At 6:30am, Friederike Meckel Fischer's doorbell rang. There were 10 policemen outside. They searched the house, put handcuffs on Friederike -- a diminutive woman in her 60s -- and her husband, and took them to a remand prison. After a few hours, Friederike, a psychotherapist, was taken for questioning.
The officer read back to her the promise of secrecy she had each client make at the start of her group therapy sessions. "Then I knew I was really in trouble," she says.
"I promise not to divulge the location or names of the people present or the medication. I promise not to harm myself or others in any way during or after this experience. I promise that I will come out of this experience healthier and wiser. I take personal responsibility for what I do here."
The Swiss police had been tipped off by a former client whose husband had left her after they had attended therapy. She held Friederike responsible.
What got Friederike in trouble were her unorthodox therapy methods. Alongside separate sessions of conventional talk therapy, she offered a catalyst, a tool to help her clients reconnect with their feelings, with people around them, and with difficult experiences in their lives. That catalyst was LSD. In many of her sessions, they would also use another substance: MDMA, or ecstasy.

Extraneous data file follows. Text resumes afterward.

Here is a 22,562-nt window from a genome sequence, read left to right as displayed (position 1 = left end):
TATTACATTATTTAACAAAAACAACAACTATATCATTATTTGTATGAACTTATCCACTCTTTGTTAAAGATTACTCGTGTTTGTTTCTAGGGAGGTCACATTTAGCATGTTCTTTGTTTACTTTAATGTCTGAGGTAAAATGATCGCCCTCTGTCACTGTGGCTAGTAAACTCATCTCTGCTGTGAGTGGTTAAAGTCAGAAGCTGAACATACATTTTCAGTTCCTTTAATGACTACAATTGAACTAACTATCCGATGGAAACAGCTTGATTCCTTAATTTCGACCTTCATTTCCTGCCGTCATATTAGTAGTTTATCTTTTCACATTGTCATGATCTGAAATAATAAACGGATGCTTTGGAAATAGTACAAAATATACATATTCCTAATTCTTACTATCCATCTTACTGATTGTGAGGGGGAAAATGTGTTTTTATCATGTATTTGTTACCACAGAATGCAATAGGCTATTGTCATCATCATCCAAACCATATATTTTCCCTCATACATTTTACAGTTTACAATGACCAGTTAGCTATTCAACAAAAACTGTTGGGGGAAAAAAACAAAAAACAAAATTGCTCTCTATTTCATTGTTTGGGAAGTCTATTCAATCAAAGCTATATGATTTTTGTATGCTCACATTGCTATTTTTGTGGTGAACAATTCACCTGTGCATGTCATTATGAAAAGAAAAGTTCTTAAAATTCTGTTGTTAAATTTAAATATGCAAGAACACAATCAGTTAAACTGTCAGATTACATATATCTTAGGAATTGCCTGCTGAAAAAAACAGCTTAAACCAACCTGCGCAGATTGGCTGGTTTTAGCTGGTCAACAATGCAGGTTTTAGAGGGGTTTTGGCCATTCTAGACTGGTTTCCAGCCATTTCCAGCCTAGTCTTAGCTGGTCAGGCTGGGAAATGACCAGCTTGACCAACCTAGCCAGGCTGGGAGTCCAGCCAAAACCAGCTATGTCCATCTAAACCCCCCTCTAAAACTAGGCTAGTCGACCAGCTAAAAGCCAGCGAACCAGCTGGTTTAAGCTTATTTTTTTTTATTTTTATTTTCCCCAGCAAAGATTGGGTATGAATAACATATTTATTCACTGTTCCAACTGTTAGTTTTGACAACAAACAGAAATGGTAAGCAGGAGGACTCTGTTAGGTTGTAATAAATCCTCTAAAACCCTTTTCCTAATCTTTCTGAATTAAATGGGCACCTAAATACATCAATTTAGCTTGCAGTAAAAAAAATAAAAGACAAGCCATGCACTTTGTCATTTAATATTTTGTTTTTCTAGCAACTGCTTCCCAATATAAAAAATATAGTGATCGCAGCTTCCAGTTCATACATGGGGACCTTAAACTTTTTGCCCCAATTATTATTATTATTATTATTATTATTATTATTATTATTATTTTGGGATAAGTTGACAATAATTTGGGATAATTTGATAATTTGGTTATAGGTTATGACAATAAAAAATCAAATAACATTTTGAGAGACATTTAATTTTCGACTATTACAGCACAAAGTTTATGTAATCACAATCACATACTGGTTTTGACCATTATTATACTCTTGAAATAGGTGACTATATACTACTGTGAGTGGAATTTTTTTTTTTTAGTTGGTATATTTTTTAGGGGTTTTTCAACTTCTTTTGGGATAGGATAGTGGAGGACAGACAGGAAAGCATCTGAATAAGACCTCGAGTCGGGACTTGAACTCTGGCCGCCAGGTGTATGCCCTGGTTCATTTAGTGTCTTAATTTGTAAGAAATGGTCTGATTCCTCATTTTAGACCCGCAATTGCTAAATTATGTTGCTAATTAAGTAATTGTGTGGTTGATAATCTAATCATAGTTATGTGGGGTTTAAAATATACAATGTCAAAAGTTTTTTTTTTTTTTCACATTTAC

Friederike was accused of putting her clients in danger, dealing drugs for profit, and endangering society with "intrinsically dangerous drugs." Such psychedelic therapy is on the fringes of both psychiatry and society. Yet LSD and MDMA began life as medicines for therapy, and new trials are testing whether they could be again.